All this information goes into a loose calculation of how long the hunting party should wait before tracking that animal. If light is fading and the shot was just so-so, I’d come back the next morning to pick up the trail. If the shot was solid and good blood was located at the site, wait an hour or two and start following the blood trail.

TRAILING THE BLOOD – After the shot on a wild pig, the large boar disappeared into the thick brush. The blood located at the point of contact was bright red and flowing, indicating a lung shot. The wild pig was recovered a short time later. TIM E. HOVEY PHOTO

Blood tracking an animal is a lot harder than it sounds. Environmental factors like rain or dew can wash away a blood trail, making it tough to detect. Additionally, animals may leave a strong blood trail at first and then as the wound clots, it could dry up. I’ve been on blood trails where I was convinced the animal was running dead, and then we lose all blood sign and never located the animal.

Wounded animals won’t regularly stick to game trails or paths, and at times will just bust through vegetation looking to get to safety. Along with blood, look for these trails through the brush where limbs are broken and dirt is kicked up. Keep your eyes to the ground and look for prints of the animal to indicate direction and whether he’s walking or running. All this information will play into possibly waiting a little longer to look for him. It’s also helpful to mark the blood trail as you go in case you have to circle back and pick up a lost trail.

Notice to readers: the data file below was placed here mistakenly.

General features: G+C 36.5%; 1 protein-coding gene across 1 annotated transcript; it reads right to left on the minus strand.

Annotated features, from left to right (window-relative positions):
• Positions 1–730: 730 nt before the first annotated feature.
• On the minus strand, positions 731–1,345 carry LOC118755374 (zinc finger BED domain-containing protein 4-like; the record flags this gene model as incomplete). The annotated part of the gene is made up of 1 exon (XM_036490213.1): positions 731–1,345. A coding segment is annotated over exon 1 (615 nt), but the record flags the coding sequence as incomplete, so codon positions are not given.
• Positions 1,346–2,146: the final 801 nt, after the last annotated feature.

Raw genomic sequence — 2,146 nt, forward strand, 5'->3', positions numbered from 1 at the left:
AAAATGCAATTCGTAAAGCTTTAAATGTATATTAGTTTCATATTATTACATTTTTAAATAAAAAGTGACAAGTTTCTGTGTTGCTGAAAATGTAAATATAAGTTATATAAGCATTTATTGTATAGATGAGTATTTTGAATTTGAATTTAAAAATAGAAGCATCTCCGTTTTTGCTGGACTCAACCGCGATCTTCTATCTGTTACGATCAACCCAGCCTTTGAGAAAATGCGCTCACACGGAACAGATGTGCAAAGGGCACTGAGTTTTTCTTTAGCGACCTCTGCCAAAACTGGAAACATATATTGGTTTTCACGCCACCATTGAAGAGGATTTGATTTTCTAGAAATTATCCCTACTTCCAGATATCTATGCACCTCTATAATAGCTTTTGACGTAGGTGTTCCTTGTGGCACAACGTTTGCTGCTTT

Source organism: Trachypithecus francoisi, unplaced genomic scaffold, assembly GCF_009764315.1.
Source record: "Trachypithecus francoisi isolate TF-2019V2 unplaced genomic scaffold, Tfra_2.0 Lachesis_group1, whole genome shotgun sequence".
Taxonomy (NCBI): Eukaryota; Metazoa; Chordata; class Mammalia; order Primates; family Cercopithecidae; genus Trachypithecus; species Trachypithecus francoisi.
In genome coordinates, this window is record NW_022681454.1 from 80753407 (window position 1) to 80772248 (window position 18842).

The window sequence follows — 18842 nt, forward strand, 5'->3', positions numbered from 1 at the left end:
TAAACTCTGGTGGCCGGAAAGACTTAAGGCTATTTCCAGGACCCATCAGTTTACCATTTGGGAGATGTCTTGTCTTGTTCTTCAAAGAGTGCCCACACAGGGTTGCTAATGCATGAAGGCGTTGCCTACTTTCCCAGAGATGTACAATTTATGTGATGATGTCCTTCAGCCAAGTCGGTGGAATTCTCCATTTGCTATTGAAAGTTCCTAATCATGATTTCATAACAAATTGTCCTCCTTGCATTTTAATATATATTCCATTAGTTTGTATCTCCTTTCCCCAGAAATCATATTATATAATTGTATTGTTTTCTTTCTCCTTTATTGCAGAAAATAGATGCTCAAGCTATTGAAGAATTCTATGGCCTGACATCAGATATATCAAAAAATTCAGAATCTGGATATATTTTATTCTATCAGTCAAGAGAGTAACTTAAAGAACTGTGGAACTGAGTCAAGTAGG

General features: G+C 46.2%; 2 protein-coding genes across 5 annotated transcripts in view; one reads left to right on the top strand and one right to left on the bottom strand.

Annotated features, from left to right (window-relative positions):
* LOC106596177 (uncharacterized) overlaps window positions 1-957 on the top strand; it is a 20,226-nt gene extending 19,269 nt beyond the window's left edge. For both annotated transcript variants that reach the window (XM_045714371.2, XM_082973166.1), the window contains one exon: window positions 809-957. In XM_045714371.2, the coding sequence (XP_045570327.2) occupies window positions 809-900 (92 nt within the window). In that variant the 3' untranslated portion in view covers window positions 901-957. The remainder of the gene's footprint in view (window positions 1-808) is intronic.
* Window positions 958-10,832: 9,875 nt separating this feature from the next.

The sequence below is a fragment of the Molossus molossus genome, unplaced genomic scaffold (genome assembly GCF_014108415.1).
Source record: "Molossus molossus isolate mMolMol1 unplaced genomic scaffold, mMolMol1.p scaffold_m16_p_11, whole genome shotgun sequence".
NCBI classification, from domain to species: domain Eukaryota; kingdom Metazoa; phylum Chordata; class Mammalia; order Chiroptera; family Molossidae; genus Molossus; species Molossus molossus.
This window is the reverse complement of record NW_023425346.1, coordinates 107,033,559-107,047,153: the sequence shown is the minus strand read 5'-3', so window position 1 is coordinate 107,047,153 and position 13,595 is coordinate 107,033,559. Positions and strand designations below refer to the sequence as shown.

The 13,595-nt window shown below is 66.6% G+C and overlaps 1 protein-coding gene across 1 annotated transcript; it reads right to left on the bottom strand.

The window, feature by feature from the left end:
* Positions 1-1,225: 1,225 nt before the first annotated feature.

If you’re trailing an animal and you come upon a larger pool of blood, this is an indication that the animal has stopped to rest and deposited more blood while stationary.

If we’ve been on the trail for a while and we find this sign, I mark the spot and back out. When animals begin slowing down, they will look for a spot to lay down and chances are you’ll find them close to these areas where they stopped to rest. If you continue on there is a good chance that you will roust them from their bed again. In all cases where I’ve trailed or help track wounded animals, waiting and coming back was always the wisest decision.

Years ago I was on the trail of a wild pig my daughter Jessica had shot. Through the binoculars I could see that she hit the animal good, but as pigs often do, he absorbed the shot and took off. We gave the animal an hour and then started tracking him. Thankfully the blood trail at the beginning was good and we followed it for several hundred yards without issue. Then I noticed that there was blood on both sides of the trail, an indication that the bullet had passed through the pig and he was now bleeding from both sides. Shortly after we found the pig dead a little ways below the trail. Calculating the distance, I determined that the pig had died about five minutes after it was shot.

As hunters we should all strive to shoot straight and minimize the wounding of any animal. When things don’t go as planned, we need to move through the tracking process effectively. After the shot, always look for blood to confirm a hit and mark that location. From there you need to determine your next move. In my opinion, it’s always better to wait instead of immediately heading out looking for a wounded animal. Give them time to lay up and expire. Remember, when in doubt, back out!